Alex - Able Seaman
A day in the life of Able Seaman apprentice – Alexander Oakley
Since starting his Able Seaman (AB) Apprenticeship with Serco in September 2018, Alex has carried out most of his training onboard the Serco fleet of Tugs in HMNB Portsmouth and spent time at sea on Serco’s Worldwide Support Vessel SD Victoria. Alex successfully gained his Efficient Deckhand (EDH) Certificate of Competence in November 2020. Now, Alex is logging additional sea time in order to complete his Standards of Training, Certification, and Watchkeeping (STCW) Proficiency in Survival Craft and Rescue Boats (PSCRB) and task book in order to gain full Able Seaman certification from the Maritime and Coastguard Agency.
Experience a typical day with Alex onboard the Serco fleet in HM Naval Base Portsmouth.
07:00: Arrive at the vessel. I put the kettle on and make a cup of tea for the crew. We sit down and discuss the programme for the day and commence a ‘toolbox talk’ – a safety talk given by the Master.
07:30: Commence vessel checks, put on Personal Protective Equipment (PPE) and collect the deck radio. It is my responsibility to assist the Able Seaman (AB) in ensuring safety on deck. This includes:
• Checking the condition of ropes - looking for wear and tear and making sure they are fit to work with
• Ensuring ropes that are not in use are coiled neatly and stowed away to minimise the risk of trips or falls
• Checking for any abnormalities of the ships’ winches - looking for any wear and tear or leakages.
08:00: Single up, let go and stow ship’s mooring lines in preparation to meet an inbound naval vessel at the Outer Spit Buoy (OSB). I work in tandem with the AB to prepare the ship’s towing lines for the job. One of us will pull the rope from the winch, and the other will flake them down neatly onto the deck.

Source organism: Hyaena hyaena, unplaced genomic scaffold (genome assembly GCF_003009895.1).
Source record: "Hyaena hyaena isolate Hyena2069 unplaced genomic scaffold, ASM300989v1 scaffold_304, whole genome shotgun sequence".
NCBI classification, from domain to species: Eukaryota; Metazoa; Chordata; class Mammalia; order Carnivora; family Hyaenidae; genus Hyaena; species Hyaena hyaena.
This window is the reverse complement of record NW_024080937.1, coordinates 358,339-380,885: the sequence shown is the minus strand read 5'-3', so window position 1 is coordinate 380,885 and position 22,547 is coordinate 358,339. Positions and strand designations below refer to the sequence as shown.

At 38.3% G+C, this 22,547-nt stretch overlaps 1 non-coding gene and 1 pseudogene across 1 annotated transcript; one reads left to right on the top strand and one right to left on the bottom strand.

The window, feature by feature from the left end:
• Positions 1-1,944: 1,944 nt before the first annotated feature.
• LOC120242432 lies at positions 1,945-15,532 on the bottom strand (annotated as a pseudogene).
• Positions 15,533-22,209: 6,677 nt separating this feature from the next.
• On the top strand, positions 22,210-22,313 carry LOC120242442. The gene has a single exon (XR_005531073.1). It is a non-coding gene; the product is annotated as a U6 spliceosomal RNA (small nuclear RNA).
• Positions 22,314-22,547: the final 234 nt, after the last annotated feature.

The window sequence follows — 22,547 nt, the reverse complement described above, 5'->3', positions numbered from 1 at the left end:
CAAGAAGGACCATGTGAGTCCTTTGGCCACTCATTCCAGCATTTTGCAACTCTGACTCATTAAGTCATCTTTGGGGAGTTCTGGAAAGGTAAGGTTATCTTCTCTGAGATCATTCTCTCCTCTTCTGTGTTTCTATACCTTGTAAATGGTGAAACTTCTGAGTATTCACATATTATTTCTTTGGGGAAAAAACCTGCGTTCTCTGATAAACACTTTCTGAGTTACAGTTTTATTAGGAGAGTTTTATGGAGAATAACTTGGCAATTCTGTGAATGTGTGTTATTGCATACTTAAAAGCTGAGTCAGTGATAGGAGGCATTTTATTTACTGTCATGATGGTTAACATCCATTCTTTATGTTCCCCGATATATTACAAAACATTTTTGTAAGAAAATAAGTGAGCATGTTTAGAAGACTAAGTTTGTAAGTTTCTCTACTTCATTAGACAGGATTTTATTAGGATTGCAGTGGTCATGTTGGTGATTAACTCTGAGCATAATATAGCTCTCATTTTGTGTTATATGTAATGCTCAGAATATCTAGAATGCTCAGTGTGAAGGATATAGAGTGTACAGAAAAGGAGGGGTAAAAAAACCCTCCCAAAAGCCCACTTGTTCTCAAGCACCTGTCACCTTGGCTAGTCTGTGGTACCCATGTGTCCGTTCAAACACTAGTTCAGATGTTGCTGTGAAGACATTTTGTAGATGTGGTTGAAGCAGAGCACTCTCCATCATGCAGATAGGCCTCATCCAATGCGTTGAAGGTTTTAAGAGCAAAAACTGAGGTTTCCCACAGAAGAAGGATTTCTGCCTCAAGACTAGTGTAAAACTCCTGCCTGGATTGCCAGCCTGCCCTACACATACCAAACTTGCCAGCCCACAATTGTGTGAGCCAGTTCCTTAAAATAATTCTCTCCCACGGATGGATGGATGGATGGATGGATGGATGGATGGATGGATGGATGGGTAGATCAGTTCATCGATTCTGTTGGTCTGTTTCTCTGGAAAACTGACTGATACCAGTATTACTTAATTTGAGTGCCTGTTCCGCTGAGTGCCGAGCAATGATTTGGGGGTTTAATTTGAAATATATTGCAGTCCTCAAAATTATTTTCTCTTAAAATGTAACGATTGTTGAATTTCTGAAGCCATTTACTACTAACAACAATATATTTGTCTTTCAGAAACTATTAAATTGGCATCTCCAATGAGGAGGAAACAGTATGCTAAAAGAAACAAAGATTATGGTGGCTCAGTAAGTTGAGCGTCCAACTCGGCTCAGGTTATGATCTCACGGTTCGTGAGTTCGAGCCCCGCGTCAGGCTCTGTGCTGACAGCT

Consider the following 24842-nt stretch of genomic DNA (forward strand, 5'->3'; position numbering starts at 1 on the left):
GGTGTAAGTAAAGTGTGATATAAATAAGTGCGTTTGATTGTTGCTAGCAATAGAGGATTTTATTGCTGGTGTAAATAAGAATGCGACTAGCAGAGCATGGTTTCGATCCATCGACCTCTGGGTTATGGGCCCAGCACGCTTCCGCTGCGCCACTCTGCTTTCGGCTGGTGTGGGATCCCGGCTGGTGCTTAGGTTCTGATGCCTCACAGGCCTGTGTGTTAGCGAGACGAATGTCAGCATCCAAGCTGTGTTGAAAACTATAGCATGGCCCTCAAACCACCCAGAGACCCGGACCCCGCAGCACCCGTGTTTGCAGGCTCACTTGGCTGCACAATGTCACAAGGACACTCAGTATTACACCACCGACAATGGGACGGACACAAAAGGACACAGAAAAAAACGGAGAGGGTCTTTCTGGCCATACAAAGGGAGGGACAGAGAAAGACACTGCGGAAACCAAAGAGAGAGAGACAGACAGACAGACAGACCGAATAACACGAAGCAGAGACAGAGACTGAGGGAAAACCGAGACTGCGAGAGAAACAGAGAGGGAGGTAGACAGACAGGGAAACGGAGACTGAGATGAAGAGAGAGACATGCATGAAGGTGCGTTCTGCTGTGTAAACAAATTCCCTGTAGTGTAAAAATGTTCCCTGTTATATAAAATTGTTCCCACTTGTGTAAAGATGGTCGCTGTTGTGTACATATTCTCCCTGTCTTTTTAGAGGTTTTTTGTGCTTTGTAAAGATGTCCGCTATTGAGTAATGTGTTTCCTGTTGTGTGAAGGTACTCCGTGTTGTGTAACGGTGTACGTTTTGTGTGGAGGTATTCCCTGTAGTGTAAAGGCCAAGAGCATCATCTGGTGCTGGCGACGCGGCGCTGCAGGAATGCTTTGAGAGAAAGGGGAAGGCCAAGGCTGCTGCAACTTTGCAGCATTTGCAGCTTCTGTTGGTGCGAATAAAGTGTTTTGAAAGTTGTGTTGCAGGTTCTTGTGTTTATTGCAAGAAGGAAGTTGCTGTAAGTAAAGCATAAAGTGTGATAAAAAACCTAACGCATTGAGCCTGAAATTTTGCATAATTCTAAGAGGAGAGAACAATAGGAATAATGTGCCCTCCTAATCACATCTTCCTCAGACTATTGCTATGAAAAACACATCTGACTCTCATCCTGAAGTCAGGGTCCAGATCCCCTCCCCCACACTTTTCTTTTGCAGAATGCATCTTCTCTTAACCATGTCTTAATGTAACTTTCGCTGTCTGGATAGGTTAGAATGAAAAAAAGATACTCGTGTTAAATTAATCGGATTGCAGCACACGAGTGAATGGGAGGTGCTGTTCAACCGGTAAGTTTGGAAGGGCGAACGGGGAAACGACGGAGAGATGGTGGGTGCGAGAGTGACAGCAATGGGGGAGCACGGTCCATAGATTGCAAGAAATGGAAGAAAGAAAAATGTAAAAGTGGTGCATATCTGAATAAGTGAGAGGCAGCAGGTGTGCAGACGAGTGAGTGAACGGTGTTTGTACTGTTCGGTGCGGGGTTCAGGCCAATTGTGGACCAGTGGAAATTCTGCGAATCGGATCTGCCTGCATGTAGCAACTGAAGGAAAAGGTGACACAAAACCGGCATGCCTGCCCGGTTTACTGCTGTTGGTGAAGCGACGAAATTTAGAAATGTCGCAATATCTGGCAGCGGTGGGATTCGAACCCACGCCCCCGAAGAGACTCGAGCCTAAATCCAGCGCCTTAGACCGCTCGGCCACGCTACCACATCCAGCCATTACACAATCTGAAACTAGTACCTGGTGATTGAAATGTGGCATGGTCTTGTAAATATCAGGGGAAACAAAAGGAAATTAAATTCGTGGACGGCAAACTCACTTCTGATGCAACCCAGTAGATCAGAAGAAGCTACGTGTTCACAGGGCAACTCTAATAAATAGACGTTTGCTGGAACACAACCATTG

By flaking the ropes onto the deck in a neat fashion, we minimise any risks of slips, trips or falls and give the towing rope a clear run when it’s heaved in by naval personnel.
08:30: Sail to meet inbound Royal Navy (RN) ship at Outer Spit Buoy (OSB). The master of our vessel will give a toolbox talk and discuss where we are to secure on the inbound vessel as per instructions of the Pilot. On completion of the toolbox talk and when we are within a safe distance of the vessel, the AB and I will be on deck standing ready to receive a heaving line from the RN personnel.
Once we receive their heaving line, we tie it to the tail of our towing line and the deckhands on the RN vessel will pull it onto their deck and secure our vessel to them.
In the interests of safety, we always maintain good communications with the bridge. for example: when our line is secured to the RN ship’s bollard, we tell the bridge. This is done using an internationally recognised hand signal or by radio. Hand signals are one of the many things I have learned since starting my apprenticeship and are extremely beneficial when working with foreign ships.